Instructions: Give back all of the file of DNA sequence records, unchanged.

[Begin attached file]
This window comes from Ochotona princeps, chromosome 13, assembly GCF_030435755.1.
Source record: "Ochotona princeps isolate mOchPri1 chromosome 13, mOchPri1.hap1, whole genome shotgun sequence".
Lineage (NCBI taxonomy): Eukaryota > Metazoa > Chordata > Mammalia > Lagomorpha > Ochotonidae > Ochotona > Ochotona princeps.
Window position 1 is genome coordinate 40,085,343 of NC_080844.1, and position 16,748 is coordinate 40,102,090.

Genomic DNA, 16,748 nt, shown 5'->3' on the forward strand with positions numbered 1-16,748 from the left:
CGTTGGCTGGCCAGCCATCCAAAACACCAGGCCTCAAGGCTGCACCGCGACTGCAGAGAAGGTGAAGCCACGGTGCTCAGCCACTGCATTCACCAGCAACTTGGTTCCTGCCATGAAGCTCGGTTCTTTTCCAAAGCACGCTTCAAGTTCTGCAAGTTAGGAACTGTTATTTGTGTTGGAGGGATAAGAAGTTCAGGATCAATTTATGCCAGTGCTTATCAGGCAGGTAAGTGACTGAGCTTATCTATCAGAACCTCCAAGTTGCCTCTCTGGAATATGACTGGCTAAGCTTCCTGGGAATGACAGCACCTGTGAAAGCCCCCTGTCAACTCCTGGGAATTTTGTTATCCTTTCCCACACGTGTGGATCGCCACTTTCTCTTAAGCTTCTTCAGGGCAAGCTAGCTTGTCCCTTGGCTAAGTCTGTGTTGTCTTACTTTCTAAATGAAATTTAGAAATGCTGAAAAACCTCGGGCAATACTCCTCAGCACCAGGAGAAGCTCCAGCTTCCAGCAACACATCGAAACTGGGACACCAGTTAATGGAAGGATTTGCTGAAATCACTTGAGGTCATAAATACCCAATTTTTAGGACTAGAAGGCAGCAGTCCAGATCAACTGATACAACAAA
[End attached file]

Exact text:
This window comes from Ochotona princeps, chromosome 13, assembly GCF_030435755.1.
Source record: "Ochotona princeps isolate mOchPri1 chromosome 13, mOchPri1.hap1, whole genome shotgun sequence".
Lineage (NCBI taxonomy): Eukaryota > Metazoa > Chordata > Mammalia > Lagomorpha > Ochotonidae > Ochotona > Ochotona princeps.
Window position 1 is genome coordinate 40,085,343 of NC_080844.1, and position 16,748 is coordinate 40,102,090.

Genomic DNA, 16,748 nt, shown 5'->3' on the forward strand with positions numbered 1-16,748 from the left:
CGTTGGCTGGCCAGCCATCCAAAACACCAGGCCTCAAGGCTGCACCGCGACTGCAGAGAAGGTGAAGCCACGGTGCTCAGCCACTGCATTCACCAGCAACTTGGTTCCTGCCATGAAGCTCGGTTCTTTTCCAAAGCACGCTTCAAGTTCTGCAAGTTAGGAACTGTTATTTGTGTTGGAGGGATAAGAAGTTCAGGATCAATTTATGCCAGTGCTTATCAGGCAGGTAAGTGACTGAGCTTATCTATCAGAACCTCCAAGTTGCCTCTCTGGAATATGACTGGCTAAGCTTCCTGGGAATGACAGCACCTGTGAAAGCCCCCTGTCAACTCCTGGGAATTTTGTTATCCTTTCCCACACGTGTGGATCGCCACTTTCTCTTAAGCTTCTTCAGGGCAAGCTAGCTTGTCCCTTGGCTAAGTCTGTGTTGTCTTACTTTCTAAATGAAATTTAGAAATGCTGAAAAACCTCGGGCAATACTCCTCAGCACCAGGAGAAGCTCCAGCTTCCAGCAACACATCGAAACTGGGACACCAGTTAATGGAAGGATTTGCTGAAATCACTTGAGGTCATAAATACCCAATTTTTAGGACTAGAAGGCAGCAGTCCAGATCAACTGATACAACAAA